Well known Louisa resident Mike Sullivan retired from his position (See Lazer Rotary story) as head of Yatesville Lake state Park at the first of the year. Like this pic of Mike at his reception party at the golf course. (submitted photo)Well known Louisa resident Mike Sullivan retired from his position (See Lazer Rotary story) as head of Yatesville Lake state Park at the first of the year. Like this pic of Mike at his reception party at the golf course. (submitted photo)

David McKenzie and the "Grinch" at one of the Jordan Center's many activities during the holiday season.David McKenzie and the "Grinch" at one of the Jordan Center's many activities during the holiday season. Long time Lawrence County Jailer Phil Triplett said farewell to the fiscal court at the regular December meeting, his last after three terms in the position. He said he is moving to Winchester farm.Long time Lawrence County Jailer Phil Triplett said farewell to the fiscal court at the regular December meeting, his last after three terms in the position. He said he is moving to Winchester farm.

Rev. Kate Dilley sent this pic from the combined choiir cantata this year.Rev. Kate Dilley sent this pic from the combined choiir cantata this year.

Send yours today: This email address is being protected from spambots. You need JavaScript enabled to view it. It's FREE


Kara Danay WilliamsKara Danay Williams


Brandi R. MeekBrandi R. Meek

Morehead State University’s Fall Commencement exercises were held Dec. 13, with more than 600 degree candidates participating. Among those who took part in the ceremonies was Kara Danay Williams of Louisa, who was a candidate for a Bachelor of Arts degree in elementary education and Brandi R. Meek of Louisa, who was a candidate for a Bachelor of Science degree in equine science. Both were congratulated by MSU President Wayne D. Andrews.

Spring courses at MSU begin on Monday, Jan. 12. Additional information on enrolling is available by calling the Office of Enrollment Services at 606-783-2000 or 800-585-6781. (MSU photos by Tim Holbrook)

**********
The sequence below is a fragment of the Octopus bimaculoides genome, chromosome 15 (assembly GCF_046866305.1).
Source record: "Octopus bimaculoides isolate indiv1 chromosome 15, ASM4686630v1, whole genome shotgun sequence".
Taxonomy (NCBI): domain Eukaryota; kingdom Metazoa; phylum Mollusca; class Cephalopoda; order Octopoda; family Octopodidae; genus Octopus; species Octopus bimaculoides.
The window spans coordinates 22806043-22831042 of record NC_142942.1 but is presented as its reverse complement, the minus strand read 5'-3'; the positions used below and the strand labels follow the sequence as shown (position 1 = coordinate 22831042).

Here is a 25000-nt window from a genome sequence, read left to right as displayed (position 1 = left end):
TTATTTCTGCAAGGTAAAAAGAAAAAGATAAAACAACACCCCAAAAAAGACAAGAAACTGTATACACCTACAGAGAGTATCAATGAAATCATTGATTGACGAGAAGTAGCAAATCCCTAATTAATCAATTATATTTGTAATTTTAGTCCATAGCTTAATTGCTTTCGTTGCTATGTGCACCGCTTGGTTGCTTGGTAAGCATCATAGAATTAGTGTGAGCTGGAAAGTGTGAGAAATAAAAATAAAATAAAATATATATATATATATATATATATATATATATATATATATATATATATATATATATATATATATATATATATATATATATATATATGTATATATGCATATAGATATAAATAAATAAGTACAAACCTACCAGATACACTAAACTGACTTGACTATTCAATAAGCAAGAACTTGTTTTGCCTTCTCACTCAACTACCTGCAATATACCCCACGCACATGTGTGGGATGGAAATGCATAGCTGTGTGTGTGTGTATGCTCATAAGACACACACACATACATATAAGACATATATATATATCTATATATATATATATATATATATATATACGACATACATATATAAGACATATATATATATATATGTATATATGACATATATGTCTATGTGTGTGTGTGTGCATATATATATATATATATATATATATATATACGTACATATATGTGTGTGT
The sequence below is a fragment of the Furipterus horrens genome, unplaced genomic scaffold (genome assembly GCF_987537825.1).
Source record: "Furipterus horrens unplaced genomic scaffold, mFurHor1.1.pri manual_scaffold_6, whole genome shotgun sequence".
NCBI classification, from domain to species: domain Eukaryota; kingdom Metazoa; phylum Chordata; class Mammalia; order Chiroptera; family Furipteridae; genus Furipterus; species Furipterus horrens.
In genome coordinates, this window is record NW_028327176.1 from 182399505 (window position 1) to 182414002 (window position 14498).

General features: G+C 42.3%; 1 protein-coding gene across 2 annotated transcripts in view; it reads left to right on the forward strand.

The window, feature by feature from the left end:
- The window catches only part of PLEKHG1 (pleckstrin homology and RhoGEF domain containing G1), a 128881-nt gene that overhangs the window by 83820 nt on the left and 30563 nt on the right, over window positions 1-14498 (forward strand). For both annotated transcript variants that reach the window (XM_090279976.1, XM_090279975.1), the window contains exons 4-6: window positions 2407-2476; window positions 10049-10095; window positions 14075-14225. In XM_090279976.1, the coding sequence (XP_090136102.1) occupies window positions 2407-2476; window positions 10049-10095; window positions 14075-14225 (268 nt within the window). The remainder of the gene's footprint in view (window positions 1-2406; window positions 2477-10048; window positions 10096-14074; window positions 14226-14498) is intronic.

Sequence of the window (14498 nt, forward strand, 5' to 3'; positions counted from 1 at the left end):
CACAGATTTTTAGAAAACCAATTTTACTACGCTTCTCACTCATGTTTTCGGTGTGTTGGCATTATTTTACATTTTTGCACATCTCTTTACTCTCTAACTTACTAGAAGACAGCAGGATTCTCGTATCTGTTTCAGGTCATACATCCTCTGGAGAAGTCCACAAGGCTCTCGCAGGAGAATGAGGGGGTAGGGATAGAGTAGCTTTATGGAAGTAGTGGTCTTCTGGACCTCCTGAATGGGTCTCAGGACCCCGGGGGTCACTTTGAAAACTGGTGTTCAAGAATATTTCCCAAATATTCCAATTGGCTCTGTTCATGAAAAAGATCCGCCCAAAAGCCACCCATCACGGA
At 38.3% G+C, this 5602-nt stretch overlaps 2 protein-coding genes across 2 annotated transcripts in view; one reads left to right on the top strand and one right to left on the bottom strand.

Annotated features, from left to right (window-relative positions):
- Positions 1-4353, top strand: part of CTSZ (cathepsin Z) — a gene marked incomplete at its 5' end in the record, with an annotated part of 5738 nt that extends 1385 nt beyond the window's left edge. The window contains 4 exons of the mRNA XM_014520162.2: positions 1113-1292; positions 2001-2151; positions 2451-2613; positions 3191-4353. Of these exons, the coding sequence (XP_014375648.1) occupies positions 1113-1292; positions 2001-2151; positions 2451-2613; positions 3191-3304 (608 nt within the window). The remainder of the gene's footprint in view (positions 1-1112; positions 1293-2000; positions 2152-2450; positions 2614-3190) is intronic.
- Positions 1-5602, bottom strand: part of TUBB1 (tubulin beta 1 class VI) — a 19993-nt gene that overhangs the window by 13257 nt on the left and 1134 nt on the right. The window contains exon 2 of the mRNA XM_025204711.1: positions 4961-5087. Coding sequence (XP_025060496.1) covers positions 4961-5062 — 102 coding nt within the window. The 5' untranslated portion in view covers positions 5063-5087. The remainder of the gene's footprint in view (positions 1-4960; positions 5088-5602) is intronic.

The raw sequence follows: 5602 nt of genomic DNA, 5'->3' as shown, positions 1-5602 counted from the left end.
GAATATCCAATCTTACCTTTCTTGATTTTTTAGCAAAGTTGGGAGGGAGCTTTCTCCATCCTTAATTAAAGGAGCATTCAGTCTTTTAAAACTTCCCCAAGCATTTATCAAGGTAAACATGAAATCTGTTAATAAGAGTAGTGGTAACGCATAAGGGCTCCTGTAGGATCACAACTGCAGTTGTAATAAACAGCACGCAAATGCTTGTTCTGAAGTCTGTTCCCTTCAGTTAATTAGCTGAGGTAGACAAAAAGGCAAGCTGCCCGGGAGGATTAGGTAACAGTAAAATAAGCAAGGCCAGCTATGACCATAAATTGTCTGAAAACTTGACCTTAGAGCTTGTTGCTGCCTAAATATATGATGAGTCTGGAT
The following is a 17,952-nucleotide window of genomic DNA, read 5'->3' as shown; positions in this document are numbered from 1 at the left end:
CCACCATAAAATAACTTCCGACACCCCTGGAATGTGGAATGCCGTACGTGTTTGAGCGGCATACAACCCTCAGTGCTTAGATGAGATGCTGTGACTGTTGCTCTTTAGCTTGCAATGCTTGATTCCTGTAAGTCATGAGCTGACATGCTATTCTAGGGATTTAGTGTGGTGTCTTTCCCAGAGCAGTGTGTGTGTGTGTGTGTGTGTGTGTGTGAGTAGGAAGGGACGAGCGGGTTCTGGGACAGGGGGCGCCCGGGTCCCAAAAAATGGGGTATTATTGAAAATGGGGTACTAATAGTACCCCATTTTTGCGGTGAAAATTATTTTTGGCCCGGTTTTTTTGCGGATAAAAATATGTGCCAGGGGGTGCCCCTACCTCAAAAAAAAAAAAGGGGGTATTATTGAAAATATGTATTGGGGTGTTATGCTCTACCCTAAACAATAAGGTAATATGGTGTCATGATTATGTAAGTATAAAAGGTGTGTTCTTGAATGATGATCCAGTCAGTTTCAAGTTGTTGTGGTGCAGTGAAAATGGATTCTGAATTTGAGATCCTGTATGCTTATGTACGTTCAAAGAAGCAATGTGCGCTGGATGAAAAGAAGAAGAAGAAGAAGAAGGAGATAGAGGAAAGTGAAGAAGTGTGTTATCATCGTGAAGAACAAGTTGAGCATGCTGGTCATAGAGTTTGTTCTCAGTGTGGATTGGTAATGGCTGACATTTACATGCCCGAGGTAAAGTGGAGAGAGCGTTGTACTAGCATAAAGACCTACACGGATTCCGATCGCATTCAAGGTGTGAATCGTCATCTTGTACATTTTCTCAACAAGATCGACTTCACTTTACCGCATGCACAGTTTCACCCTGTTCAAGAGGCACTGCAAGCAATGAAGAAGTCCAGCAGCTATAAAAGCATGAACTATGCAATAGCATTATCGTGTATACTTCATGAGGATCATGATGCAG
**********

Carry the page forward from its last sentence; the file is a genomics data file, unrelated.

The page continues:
Dec. 5, 2014




November 18, 2014


Native American Heritage Month presentation



Native American Researcher Doug Wood did a presentation on Tuesday, November 18, in the Gearheart Auditorium on the Prestonsburg campus of Big Sandy Community and Technical College.  The event was part of Native American Heritage month and was sponsored by the college’s Office of Cultural Diversity.  Wood, a retired biologist, spoke about how cultures impact Appalachia and how those environments altered cultures during the 18th century frontier phase of history.


Joshua L. Ball

Director of College Relations

Big Sandy Community and Technical College


Bev Pack rode her horse Jackson in the paradeBev Pack rode her horse Jackson in the parade


Veterans Day at Camp Nelson 2014

The Camp Nelson Honor Guard led a caisson for a service for World War II Navy Veterans Argyle "Pop" Edgar Hayner and Harvey "Harbor" Jay Wills at Camp Nelson... Beverly Pack, of Louisa, Ky. was honored with a chance to ride in the parade.

October 31, 2014


Spiderman helped pass out candy this year for the Louisa Police Department.

Chief Greg A. Fugitt

Louisa Police Department

215 North Main Cross St.

Louisa, Ky. 41230



October 28, 2014


Just wondering, and especially in light of the recent decision, if instructions to precinct workers about the news media in and around the polling places have been given to them and if there's any change from previous years?

I think certainly Secretary Grimes would not mind a photographer or videographer from a TV station showing her going into the polling place. But we're trying to determine if it's another "don't show faces, identify people, and shoot from the knees down or backside only" instructions.

October 18, 2014


Jenna Grayson's first Halloween Dance



Sept. 30, 2014

 “Devils Tea Table” at Little Blaine

Tea Table Rock (known also as “Devils Tea Table”) at Little BlaineTea Table Rock (known also as “Devils Tea Table”) at Little Blaine

...from Clayton Thompson